Simple diagram showing the continent-continent collision of the Superior Province with the Minnesota River Valley terrane.

The Superior Province collides with the Minnesota River Valley (MRV) terrane, crumpling the margins of both continents. Modified from original image by Jim Houghton.

After a 200-million-year gap, the rock record picks up in the Proterozoic with 2.4-billion-year-old quartz sandstones and dolostones, which were deposited in a shallow marine environment. In some cases, these sedimentary rocks preserve ripple marks and stromatolites. Ancient glacial sediments are also found in the Superior Upland, evidence of the Huronian glaciation, which is thought to be the first-ever ice age on Earth. Following a gap of about 100 million years from 2.2 to 2.1 billion years ago, the sandstones reappeared and extended to 1.9 billion years ago.

Beginning about 2 billion years ago, thick and increasingly widespread banded iron formations also appear in the Superior Upland. As with much of the Canadian Shield, most of this rock has been metamorphosed to some degree: sandstones have become quartzite, dolomites have become marble, and banded iron formations have been deformed and folded. The Penokean Orogeny, from 1.9 to 1.8 billion years ago, transformed the area into a primarily erosional environment, so few rocks are preserved from this time. The tectonic activity did, however, force some magma up near the surface where it cooled into the granite found in northeastern Wisconsin and the Upper Peninsula.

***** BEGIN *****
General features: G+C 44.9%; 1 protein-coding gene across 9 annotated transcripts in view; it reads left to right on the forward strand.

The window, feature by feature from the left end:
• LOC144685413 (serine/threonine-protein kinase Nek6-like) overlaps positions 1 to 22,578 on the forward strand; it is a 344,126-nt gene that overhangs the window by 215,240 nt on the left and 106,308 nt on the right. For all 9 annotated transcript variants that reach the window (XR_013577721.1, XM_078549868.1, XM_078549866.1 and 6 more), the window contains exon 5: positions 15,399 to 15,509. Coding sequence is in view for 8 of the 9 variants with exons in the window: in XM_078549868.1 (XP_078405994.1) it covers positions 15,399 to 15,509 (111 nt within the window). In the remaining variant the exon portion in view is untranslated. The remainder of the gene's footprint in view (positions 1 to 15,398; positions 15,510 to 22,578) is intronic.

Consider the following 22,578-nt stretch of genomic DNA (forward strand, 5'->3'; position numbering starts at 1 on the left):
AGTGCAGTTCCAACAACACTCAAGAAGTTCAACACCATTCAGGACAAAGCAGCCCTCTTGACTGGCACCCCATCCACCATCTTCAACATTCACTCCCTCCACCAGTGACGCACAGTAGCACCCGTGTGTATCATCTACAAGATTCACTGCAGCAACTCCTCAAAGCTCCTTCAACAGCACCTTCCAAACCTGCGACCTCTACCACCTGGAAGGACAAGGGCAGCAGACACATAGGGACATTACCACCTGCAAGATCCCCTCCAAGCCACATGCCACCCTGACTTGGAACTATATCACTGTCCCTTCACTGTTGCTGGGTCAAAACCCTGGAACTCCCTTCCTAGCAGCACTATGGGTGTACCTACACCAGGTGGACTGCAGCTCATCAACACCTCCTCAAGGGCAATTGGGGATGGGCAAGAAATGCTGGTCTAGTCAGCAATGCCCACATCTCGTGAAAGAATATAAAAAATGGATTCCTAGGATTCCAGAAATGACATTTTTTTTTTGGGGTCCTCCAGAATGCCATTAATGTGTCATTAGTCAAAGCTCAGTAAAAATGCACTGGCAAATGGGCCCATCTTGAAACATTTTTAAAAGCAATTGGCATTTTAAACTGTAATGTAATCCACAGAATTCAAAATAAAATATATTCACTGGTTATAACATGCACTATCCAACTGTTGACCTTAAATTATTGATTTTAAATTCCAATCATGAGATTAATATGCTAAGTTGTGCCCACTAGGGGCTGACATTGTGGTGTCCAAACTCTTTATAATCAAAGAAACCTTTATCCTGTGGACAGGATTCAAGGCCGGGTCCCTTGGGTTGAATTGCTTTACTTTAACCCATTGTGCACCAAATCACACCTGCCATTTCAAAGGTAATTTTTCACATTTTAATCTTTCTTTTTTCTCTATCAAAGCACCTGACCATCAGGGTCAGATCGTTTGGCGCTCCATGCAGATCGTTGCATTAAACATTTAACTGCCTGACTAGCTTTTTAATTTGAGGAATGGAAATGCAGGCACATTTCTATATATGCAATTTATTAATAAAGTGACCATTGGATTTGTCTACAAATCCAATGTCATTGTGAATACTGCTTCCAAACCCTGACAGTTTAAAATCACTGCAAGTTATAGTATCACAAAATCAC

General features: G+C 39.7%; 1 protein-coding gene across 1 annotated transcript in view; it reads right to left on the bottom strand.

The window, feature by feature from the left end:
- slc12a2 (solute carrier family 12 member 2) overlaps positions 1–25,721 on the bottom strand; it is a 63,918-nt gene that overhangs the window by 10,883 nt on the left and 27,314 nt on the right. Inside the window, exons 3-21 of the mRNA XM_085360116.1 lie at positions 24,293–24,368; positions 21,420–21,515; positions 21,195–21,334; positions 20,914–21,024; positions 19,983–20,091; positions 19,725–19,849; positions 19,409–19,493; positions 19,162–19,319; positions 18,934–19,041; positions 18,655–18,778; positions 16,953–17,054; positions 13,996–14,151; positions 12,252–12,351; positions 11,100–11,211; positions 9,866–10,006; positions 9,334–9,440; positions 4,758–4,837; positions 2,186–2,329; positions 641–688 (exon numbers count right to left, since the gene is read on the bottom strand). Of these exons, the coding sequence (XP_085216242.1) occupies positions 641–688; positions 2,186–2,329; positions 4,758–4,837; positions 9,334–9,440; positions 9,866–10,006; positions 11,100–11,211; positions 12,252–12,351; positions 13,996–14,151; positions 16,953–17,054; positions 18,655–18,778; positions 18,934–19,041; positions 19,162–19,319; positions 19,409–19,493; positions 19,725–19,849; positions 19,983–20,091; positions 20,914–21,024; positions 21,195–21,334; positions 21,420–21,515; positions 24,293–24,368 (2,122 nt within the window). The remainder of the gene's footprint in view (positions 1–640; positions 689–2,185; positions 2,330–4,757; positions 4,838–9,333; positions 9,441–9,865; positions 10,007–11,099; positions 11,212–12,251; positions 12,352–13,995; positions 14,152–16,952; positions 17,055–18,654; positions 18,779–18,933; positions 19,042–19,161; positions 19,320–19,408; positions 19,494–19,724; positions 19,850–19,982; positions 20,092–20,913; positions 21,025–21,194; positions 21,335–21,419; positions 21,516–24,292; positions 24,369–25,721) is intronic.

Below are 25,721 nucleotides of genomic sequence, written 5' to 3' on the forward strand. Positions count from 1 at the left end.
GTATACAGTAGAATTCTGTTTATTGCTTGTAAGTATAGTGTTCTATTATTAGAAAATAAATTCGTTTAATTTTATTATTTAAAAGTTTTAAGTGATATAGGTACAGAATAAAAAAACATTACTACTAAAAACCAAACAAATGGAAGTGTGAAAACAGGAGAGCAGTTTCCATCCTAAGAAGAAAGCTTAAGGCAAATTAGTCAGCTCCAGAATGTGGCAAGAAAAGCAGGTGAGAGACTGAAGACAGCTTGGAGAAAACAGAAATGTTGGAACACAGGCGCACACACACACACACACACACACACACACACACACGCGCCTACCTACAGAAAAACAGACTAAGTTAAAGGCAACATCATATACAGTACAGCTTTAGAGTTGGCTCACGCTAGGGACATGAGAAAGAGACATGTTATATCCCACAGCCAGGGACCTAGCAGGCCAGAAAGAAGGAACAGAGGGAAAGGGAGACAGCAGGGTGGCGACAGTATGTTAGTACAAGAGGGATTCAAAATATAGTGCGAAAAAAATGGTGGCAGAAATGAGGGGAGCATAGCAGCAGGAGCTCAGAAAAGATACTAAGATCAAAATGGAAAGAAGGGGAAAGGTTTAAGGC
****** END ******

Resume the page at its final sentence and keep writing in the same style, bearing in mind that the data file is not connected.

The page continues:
About 1.1 billion years ago, a major event in the history of the Superior Upland took place when the North American continent began to split apart along the Midcontinental Rift. It is thought that a hot spot in the mantle caused a great upwelling of magma, centered near where Lake Superior is today. Over the course of 20 million years, the pressure from below caused the crust to spread in all directions, eventually thinning the Canadian Shield considerably.

The rift eventually failed, but it left its mark on the region. Huge volumes of lava burst through to the surface, forming deposits of basalt. Magma of the same composition cooled underground to form gabbro. The tectonic activity also broke up many of these new rocks, producing large amounts of sediment that were preserved as sandstones and conglomerates. An age of 1.1 billion years is old even for a rock, yet this is currently the youngest exposed bedrock in the Superior Upland. On the southern and western shores of Lake Superior, one can see volcanic sequences, sandstones, and the Copper Harbor Conglomerate, evidence of the processes occurring during rifting.